≡ Menu

Jacqueline Gold Quotes

Jacqueline Summers Gold

Jacqueline Gold quotes: the British businesswoman goes off.

“There’s nothing more to fear than fear itself. I think my dad actually said that to me, and whilst it’s a well-known saying, I think it’s so true in business—particularly when you start out. It’s a scary world.”

“Women should own their success. If we are to be good role models to the next generations, we have to empower ourselves. I’ve got a daughter so this is close to my heart. We need to be proud of everything we accomplish and we need to boldly celebrate our success.”

“Women tend to play down their success, and as a result, bosses don’t often hear why they deserve the promotion or pay rise in question. We have to think about how we are selling ourselves. Don’t mumble your way through the discussion or apologize for even being there. Put your case forward with conviction and pride and remember you deserve this.”

“Women tend to have a default button where they slip back into playing down what they can achieve. If there’s a job opportunity they’ll want to consult the whole world and his dog before they accept it because they’re not sure they can do it. Whereas a man will do the opposite, they will big themselves up, perhaps even over-promote themselves in terms of how they can perform. But if you’ve got a male boss who is listening to you say all the reasons why you may not be able to do a job, then it’s not going to come across well. Women often forget about how fantastic they are.”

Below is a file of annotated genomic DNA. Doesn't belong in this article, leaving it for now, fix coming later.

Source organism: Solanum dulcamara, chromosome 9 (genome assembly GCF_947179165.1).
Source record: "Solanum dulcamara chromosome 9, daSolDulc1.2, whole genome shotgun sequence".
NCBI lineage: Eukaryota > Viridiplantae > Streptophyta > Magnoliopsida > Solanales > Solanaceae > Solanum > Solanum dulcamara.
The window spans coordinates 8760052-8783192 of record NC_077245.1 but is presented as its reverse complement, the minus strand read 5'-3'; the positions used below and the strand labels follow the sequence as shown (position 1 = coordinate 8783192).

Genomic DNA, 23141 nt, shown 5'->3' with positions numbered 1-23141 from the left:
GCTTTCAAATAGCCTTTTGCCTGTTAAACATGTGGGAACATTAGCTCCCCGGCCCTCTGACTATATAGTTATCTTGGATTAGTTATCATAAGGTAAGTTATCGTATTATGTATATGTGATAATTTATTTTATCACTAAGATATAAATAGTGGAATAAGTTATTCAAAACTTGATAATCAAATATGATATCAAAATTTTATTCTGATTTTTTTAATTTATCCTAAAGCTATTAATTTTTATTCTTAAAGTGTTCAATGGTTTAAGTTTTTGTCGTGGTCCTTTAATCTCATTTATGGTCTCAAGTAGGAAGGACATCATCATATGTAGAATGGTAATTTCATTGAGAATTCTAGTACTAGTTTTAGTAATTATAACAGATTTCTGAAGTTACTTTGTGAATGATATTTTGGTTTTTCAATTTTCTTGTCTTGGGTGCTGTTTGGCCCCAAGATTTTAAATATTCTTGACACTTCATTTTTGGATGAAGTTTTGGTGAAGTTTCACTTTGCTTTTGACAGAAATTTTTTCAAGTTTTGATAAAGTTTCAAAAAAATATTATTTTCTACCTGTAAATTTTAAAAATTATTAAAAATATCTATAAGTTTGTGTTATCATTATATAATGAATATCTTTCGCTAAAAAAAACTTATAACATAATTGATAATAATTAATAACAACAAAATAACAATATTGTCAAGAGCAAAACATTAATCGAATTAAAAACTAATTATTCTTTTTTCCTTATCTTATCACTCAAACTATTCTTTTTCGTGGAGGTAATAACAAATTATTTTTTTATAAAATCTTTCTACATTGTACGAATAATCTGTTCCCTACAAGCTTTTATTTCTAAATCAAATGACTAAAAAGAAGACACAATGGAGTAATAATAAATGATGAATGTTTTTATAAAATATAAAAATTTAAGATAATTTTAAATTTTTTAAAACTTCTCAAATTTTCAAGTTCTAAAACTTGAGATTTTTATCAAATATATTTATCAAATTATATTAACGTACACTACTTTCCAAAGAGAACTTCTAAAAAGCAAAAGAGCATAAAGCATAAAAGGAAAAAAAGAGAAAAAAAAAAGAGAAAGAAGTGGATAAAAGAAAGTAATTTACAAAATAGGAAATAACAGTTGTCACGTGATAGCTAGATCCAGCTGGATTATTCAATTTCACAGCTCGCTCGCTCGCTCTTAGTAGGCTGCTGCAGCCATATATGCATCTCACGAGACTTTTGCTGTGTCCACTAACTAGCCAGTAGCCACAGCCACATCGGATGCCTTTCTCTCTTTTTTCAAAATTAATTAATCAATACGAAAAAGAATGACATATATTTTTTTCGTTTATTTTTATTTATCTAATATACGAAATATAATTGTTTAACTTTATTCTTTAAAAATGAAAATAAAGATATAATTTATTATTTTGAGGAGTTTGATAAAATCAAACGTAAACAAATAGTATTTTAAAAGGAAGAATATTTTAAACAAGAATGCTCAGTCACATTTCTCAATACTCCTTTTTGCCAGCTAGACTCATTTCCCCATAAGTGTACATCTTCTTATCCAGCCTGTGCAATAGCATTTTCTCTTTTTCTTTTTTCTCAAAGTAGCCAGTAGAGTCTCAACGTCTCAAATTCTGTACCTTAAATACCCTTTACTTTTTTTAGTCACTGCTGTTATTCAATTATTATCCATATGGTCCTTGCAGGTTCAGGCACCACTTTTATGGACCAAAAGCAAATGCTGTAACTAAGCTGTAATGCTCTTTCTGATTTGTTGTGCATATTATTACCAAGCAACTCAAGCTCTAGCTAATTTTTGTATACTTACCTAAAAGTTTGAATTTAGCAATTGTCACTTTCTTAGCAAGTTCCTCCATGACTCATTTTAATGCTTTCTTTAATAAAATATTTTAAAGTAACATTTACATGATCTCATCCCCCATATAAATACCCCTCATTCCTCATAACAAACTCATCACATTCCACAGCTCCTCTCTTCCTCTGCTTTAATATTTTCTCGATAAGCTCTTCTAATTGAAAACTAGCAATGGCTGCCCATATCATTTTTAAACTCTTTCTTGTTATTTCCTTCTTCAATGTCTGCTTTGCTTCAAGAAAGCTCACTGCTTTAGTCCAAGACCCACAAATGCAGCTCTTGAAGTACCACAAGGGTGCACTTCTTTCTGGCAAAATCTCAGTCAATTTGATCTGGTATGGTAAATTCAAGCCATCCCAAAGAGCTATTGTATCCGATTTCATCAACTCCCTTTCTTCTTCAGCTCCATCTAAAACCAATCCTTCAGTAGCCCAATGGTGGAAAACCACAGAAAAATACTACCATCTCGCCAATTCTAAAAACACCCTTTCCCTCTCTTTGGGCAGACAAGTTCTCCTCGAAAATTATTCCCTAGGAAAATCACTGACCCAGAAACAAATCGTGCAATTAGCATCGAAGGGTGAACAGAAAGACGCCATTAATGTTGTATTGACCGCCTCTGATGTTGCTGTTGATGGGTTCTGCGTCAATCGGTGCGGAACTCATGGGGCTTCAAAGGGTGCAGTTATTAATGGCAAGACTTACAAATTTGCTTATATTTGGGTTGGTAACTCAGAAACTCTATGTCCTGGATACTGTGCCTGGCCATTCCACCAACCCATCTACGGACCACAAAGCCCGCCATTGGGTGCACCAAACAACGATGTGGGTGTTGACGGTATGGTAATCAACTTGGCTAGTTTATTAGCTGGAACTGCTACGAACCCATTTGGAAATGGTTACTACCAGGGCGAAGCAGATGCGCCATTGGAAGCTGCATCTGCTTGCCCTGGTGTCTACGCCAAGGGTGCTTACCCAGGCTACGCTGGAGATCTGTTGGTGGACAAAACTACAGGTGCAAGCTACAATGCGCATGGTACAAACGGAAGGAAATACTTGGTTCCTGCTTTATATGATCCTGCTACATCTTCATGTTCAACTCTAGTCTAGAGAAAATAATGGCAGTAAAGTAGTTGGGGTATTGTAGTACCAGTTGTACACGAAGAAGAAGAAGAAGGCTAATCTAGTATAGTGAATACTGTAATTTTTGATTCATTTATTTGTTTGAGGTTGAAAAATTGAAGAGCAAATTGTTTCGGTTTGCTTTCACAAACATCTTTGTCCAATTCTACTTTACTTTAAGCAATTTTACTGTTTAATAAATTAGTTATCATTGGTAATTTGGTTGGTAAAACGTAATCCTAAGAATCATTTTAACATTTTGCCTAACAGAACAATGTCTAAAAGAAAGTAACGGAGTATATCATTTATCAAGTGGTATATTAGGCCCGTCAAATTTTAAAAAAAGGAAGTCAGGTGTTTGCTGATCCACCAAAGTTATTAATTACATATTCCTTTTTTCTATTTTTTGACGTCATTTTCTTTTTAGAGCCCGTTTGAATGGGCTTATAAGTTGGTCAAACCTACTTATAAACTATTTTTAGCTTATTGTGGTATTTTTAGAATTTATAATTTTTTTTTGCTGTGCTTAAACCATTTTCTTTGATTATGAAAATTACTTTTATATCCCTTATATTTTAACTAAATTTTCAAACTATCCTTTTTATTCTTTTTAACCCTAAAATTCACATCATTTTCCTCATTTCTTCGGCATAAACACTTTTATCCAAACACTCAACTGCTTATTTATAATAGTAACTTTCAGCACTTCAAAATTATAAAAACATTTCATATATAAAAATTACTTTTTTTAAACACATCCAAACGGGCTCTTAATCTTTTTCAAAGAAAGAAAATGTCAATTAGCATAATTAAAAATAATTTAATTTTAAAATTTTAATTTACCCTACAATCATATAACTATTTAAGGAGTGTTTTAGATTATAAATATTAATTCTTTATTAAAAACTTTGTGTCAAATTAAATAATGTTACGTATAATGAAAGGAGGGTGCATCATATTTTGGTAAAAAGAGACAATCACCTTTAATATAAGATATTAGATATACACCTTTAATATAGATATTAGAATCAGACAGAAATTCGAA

“Women that could have an amazing impact on business—we know from research that businesses that have a mixed board outperform businesses that have an all-male board. It’s madness not to pay attention to women!”

“A lot of women suffer from impostor syndrome, but there’s a trick that I did for myself when I was younger, that could be useful. Regularly email yourself a list of all of the awesome things that you’ve done, all of the achievements, whether that be in your personal life or in your business life. No matter how small they appear to you, constantly update the email. Then every time you have an important event, whether it’s a job interview, a promotion review or a presentation that you’re worried about, read the email back to yourself, and just remind yourself of how awesome you really are. I promise it will give you such a lift.”

“I would like to not only give women the freedom to pursue their dreams but also the confidence to realize them. I personally think the problem is very much around social conditioning. We bring boys up to be brave, and we bring girls up to be perfect, so it’s no wonder that women, as I often see it, underestimate their own achievements.”

“When you’re brought up to be perfect, you’re always looking to validate. We see a job profile and think, ‘God, I don’t know if I could do that,’ and a man would go straight in and say, ‘Yeah—tick, tick, tick—I can do it.’ I like helping women believe in themselves, and I want to change that stereotypical view that so often holds them back. I’m the mother of an eight-year-old and I’m so aware that it’s just so important that we let our girls be brave, and that we let them make mistakes and learn from them. It doesn’t always have to be perfect.”

“I want to be certain that when my daughter grows up she can be whoever she wants to be and she isn’t restricted by the gender barriers we often see stand in the way of young women.”